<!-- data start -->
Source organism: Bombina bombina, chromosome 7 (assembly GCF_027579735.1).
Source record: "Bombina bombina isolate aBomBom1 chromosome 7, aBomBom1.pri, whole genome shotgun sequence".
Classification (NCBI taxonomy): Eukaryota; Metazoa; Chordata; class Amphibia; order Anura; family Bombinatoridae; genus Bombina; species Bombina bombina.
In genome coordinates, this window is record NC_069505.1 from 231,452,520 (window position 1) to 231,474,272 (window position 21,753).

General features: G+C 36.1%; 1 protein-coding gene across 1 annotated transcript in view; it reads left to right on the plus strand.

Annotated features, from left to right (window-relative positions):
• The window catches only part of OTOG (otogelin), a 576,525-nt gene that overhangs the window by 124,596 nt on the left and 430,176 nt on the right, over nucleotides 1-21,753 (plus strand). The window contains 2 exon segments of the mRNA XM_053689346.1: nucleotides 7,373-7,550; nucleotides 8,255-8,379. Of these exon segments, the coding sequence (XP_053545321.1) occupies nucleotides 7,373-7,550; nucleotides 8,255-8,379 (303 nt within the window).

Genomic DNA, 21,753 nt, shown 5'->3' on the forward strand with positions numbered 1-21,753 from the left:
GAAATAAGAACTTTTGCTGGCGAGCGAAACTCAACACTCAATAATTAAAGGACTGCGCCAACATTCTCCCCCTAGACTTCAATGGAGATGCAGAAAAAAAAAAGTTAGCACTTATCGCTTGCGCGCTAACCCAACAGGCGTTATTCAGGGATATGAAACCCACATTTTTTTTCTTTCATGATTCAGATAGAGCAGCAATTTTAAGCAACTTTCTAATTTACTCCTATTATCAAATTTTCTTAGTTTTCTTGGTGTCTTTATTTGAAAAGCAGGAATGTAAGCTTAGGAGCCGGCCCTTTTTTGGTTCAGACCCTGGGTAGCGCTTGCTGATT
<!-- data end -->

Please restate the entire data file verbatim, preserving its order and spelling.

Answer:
Source organism: Bombina bombina, chromosome 7 (assembly GCF_027579735.1).
Source record: "Bombina bombina isolate aBomBom1 chromosome 7, aBomBom1.pri, whole genome shotgun sequence".
Classification (NCBI taxonomy): Eukaryota; Metazoa; Chordata; class Amphibia; order Anura; family Bombinatoridae; genus Bombina; species Bombina bombina.
In genome coordinates, this window is record NC_069505.1 from 231,452,520 (window position 1) to 231,474,272 (window position 21,753).

General features: G+C 36.1%; 1 protein-coding gene across 1 annotated transcript in view; it reads left to right on the plus strand.

Annotated features, from left to right (window-relative positions):
• The window catches only part of OTOG (otogelin), a 576,525-nt gene that overhangs the window by 124,596 nt on the left and 430,176 nt on the right, over nucleotides 1-21,753 (plus strand). The window contains 2 exon segments of the mRNA XM_053689346.1: nucleotides 7,373-7,550; nucleotides 8,255-8,379. Of these exon segments, the coding sequence (XP_053545321.1) occupies nucleotides 7,373-7,550; nucleotides 8,255-8,379 (303 nt within the window).

Genomic DNA, 21,753 nt, shown 5'->3' on the forward strand with positions numbered 1-21,753 from the left:
GAAATAAGAACTTTTGCTGGCGAGCGAAACTCAACACTCAATAATTAAAGGACTGCGCCAACATTCTCCCCCTAGACTTCAATGGAGATGCAGAAAAAAAAAAGTTAGCACTTATCGCTTGCGCGCTAACCCAACAGGCGTTATTCAGGGATATGAAACCCACATTTTTTTTCTTTCATGATTCAGATAGAGCAGCAATTTTAAGCAACTTTCTAATTTACTCCTATTATCAAATTTTCTTAGTTTTCTTGGTGTCTTTATTTGAAAAGCAGGAATGTAAGCTTAGGAGCCGGCCCTTTTTTGGTTCAGACCCTGGGTAGCGCTTGCTGATT